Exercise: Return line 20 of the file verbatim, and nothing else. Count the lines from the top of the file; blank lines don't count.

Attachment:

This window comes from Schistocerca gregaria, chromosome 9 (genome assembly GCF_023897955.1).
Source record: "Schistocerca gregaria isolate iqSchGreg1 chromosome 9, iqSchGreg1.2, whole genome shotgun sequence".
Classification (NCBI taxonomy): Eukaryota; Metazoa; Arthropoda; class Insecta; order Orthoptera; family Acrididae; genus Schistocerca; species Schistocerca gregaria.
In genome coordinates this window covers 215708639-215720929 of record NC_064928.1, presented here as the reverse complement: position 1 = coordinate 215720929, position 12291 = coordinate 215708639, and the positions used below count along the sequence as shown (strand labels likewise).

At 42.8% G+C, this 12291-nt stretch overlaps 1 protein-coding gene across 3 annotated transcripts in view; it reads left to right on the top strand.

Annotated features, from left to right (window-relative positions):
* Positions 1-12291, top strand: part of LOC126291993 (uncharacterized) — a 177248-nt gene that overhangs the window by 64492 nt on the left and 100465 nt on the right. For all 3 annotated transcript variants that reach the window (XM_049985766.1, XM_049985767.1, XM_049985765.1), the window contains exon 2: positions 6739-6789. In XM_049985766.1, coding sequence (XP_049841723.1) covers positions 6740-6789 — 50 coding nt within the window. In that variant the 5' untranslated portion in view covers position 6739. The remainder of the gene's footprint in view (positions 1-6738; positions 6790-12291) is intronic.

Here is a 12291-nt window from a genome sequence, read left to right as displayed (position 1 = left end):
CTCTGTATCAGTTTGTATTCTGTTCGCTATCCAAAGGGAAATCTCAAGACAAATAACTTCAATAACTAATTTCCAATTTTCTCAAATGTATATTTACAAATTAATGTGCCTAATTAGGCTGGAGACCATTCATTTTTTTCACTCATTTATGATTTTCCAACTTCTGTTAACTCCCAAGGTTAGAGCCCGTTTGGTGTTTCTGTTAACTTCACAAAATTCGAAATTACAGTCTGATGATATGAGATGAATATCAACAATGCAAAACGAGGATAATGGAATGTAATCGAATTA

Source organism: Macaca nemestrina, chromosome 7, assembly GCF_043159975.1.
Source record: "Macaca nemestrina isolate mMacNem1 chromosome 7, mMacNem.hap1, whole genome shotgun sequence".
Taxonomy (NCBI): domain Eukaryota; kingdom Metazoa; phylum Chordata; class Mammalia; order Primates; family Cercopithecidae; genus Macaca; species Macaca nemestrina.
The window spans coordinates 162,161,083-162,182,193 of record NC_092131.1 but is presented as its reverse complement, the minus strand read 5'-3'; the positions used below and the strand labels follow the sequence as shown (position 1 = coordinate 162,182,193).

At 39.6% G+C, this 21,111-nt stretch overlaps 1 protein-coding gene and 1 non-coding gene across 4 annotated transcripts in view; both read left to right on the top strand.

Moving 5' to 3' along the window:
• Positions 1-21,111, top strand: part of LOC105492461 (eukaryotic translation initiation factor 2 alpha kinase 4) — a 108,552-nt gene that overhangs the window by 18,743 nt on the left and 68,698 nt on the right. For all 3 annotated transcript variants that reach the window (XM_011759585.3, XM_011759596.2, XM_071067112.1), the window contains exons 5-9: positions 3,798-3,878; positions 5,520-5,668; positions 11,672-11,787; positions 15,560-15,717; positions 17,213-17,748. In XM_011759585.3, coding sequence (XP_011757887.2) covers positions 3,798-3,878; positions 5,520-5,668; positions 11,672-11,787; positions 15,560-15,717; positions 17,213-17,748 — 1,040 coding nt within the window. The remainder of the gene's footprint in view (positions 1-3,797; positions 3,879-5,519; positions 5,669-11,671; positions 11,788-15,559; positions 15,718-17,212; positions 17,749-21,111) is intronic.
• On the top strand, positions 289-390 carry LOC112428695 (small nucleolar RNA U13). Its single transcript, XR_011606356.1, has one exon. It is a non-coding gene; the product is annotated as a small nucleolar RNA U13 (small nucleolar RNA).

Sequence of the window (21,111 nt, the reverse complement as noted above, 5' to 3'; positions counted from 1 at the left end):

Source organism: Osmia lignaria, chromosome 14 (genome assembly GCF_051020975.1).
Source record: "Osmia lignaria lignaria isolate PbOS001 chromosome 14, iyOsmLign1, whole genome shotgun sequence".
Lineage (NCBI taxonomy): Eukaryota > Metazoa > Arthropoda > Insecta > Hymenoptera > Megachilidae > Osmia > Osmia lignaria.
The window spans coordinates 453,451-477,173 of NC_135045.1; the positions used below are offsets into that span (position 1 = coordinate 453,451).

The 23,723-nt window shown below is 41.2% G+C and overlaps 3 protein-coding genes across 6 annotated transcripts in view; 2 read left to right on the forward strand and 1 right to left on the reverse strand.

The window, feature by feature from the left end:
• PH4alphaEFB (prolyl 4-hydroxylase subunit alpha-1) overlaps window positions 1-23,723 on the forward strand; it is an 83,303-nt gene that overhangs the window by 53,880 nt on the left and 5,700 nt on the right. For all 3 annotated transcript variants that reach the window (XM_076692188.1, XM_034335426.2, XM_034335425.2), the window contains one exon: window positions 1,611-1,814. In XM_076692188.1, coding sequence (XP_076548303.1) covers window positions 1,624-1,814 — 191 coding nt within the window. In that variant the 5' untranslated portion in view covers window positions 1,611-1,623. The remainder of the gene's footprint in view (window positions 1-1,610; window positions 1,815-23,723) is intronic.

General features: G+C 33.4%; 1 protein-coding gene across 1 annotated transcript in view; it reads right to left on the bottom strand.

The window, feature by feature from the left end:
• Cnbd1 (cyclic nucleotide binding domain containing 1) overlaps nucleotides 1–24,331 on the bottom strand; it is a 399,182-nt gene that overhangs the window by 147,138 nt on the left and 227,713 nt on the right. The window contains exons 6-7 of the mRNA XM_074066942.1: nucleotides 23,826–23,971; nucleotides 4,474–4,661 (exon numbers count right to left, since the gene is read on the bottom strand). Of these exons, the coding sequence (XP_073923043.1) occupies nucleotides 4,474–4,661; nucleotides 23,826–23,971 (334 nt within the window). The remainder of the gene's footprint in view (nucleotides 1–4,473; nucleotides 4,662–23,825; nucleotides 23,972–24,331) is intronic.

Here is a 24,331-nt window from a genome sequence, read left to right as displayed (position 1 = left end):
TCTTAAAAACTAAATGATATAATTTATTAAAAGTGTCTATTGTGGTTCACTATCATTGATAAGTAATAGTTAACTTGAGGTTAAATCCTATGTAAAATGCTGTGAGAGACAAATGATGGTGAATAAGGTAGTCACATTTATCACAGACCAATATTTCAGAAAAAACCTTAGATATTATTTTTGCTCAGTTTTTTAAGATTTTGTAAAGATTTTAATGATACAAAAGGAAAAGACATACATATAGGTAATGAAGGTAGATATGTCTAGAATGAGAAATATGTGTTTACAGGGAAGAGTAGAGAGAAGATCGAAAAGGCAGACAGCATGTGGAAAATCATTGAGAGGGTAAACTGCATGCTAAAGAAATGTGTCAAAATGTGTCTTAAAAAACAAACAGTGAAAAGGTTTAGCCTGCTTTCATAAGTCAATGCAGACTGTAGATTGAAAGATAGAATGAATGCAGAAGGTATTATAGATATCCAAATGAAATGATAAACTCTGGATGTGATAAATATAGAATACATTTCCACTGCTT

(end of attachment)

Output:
Source record: "Osmia lignaria lignaria isolate PbOS001 chromosome 14, iyOsmLign1, whole genome shotgun sequence".